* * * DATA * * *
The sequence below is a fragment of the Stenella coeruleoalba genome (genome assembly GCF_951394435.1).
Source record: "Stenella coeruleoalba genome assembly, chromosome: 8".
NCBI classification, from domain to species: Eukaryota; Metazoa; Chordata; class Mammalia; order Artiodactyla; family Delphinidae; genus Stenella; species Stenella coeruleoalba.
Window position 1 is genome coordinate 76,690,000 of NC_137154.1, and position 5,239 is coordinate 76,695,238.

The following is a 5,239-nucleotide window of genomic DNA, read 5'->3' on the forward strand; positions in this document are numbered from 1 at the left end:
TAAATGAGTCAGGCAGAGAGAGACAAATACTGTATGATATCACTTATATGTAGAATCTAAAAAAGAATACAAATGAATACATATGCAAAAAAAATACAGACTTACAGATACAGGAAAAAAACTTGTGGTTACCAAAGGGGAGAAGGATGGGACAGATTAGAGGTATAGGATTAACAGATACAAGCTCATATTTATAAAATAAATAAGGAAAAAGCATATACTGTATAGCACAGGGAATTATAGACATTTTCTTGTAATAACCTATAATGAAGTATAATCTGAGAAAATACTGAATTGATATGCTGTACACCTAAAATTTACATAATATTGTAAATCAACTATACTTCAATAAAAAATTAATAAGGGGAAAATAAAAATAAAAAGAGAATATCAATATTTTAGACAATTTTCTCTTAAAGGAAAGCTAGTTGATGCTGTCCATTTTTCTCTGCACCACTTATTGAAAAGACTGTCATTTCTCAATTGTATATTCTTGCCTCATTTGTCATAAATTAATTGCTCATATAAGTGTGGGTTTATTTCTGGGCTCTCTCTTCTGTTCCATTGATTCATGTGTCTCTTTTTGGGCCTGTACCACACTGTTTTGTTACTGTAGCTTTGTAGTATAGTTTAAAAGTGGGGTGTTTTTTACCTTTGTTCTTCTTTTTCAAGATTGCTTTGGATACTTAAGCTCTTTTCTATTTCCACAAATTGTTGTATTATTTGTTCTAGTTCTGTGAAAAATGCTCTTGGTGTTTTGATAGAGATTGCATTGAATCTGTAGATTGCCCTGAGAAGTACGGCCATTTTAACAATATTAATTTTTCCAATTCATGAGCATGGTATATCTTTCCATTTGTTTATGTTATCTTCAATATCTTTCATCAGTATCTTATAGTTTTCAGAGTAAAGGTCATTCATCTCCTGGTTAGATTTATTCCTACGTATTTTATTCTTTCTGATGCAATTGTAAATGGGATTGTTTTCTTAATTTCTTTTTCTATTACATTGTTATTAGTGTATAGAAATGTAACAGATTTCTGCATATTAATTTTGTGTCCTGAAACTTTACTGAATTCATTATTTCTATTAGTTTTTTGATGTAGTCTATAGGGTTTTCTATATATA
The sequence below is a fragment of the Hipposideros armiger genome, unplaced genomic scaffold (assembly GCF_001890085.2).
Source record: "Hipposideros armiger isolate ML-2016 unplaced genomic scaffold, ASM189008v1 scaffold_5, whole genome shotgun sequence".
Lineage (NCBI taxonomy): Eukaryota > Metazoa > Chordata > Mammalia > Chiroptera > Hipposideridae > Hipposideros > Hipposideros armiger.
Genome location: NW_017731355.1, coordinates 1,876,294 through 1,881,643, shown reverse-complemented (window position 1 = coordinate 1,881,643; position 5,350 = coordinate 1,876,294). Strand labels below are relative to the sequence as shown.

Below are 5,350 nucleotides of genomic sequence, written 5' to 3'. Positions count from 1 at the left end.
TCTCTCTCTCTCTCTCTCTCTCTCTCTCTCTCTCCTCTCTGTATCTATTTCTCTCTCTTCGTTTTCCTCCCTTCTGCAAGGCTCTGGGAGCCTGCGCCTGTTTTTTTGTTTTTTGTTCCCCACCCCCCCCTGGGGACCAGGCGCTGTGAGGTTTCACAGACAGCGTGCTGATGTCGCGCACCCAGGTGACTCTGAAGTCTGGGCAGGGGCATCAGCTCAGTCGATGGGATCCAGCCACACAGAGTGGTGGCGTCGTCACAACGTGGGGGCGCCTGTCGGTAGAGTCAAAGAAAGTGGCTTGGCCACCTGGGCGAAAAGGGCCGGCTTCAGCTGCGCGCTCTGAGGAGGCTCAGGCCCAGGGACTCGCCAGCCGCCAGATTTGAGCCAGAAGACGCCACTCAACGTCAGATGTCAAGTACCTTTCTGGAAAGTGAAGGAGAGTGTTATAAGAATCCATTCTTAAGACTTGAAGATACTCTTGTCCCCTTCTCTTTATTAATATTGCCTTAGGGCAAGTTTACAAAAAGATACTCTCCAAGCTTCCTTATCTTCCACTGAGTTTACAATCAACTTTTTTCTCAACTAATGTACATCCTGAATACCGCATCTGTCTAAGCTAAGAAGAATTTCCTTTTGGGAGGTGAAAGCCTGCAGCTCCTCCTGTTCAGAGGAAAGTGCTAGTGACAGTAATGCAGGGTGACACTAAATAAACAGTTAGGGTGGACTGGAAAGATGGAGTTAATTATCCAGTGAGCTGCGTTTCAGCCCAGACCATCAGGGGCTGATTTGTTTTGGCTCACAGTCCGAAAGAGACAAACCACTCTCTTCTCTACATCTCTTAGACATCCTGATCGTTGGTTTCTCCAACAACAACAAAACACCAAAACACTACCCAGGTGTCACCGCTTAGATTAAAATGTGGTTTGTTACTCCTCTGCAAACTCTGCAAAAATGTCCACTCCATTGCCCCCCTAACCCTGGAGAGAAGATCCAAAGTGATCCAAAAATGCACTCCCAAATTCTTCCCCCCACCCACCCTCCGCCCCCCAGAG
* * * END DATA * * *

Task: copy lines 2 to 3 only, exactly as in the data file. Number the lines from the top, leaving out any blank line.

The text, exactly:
Source record: "Stenella coeruleoalba genome assembly, chromosome: 8".
NCBI classification, from domain to species: Eukaryota; Metazoa; Chordata; class Mammalia; order Artiodactyla; family Delphinidae; genus Stenella; species Stenella coeruleoalba.